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Paper boy

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I agree, this is a matter of mathmatics, an almost exact science, ballistics are only theoreticle based on math. There will always be variables when you consider the many conditions to consider, consider, consider, consider, and so on, and so on!
 

redleg1013

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The ES is going to directly affect your precision at distance, meaning your group will be either better, worse, or inconsistent (worse). Getting your ES down will ensure that the harmonics of the barrel are closer to identical from shot to shot. I've had promising 100 yard groups become turds at 300+ it can be frustrating but this is part of "the fun" of hand loading.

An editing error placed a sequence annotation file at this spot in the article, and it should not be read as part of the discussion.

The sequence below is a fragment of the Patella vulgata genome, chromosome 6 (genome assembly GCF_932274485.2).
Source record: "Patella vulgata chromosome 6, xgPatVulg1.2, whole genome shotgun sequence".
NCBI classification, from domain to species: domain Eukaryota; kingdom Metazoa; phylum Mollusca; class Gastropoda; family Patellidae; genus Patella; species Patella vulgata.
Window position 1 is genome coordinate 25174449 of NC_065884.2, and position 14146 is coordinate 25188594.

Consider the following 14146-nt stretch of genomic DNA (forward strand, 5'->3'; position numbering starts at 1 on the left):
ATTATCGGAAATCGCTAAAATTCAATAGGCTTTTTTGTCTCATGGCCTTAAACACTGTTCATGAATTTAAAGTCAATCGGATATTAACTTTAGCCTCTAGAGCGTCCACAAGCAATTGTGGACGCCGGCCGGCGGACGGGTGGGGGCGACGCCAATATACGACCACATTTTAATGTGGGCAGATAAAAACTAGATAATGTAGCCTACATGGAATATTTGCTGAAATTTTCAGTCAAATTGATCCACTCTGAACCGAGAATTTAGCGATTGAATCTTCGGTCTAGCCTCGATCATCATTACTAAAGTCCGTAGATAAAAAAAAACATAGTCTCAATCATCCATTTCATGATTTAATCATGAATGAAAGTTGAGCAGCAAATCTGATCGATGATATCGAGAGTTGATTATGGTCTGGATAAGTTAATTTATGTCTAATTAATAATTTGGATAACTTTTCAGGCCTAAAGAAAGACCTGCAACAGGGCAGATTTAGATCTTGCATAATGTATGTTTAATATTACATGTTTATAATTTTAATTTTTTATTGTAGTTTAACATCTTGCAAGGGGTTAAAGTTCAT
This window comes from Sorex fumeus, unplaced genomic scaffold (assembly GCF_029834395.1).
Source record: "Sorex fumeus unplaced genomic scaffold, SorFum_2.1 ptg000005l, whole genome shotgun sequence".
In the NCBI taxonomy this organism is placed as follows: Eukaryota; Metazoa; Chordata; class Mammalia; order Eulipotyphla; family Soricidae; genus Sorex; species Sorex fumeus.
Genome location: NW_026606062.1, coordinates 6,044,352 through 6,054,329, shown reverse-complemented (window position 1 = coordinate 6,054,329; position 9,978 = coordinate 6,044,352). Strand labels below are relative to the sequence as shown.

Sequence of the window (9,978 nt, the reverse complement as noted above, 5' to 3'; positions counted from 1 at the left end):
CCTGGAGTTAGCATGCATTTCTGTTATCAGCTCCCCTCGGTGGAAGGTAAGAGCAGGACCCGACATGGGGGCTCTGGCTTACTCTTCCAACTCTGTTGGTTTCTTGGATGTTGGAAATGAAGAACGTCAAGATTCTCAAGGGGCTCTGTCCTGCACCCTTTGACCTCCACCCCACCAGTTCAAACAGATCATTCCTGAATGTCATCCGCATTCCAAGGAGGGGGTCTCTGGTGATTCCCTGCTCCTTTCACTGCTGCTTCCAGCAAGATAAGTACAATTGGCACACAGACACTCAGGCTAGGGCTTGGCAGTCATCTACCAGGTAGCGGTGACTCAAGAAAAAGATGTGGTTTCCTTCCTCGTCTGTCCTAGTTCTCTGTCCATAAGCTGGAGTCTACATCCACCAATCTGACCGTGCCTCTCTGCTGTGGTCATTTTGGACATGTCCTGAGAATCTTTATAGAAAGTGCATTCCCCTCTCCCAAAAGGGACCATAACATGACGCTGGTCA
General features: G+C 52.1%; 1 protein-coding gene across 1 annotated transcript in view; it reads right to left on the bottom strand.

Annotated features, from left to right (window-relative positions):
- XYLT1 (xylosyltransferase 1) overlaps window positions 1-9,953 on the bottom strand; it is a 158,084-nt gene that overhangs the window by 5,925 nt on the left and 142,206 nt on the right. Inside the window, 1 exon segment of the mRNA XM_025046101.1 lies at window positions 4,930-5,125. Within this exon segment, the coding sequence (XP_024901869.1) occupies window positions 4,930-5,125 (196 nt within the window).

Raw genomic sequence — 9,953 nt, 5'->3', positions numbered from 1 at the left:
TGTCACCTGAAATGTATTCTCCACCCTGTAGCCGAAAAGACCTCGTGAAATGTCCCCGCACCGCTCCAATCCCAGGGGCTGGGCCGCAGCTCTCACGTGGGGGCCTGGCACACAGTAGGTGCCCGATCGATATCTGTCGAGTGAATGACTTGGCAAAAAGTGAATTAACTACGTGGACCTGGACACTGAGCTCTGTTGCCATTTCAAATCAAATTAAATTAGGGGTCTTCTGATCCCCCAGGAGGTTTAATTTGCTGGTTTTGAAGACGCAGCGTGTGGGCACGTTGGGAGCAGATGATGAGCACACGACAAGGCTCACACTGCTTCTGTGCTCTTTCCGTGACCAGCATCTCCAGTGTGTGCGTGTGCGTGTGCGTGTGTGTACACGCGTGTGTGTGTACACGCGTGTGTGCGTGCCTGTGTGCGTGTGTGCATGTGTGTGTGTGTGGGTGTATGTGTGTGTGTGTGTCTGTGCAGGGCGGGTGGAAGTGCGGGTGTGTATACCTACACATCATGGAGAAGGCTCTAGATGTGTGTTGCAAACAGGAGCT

Best advice is to take two or three of your most promising and stretch their legs a bit, see what holds at 300-500 yds, and what falls apart. Remember vertical is velocity, and lateral is length as far as dialing in your load. Technique in both loading and shooting are vital to developing your best load. Personally I quit 100yds grouping and have just gone with Audette ladders at 300, then I play around to tighten them up a skosh.
 

MTbackwoods

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Ironically, the load in the center proved very accurate and repeatable on steel at distance. Maybe it improves with distance. Idk. I loaded 9 of each of my best 2 groups. I’ll see how they do at distance this weekend. I’m thinking about shooting groups at 730 on paper. I’ll report back with results
 

Jumpalot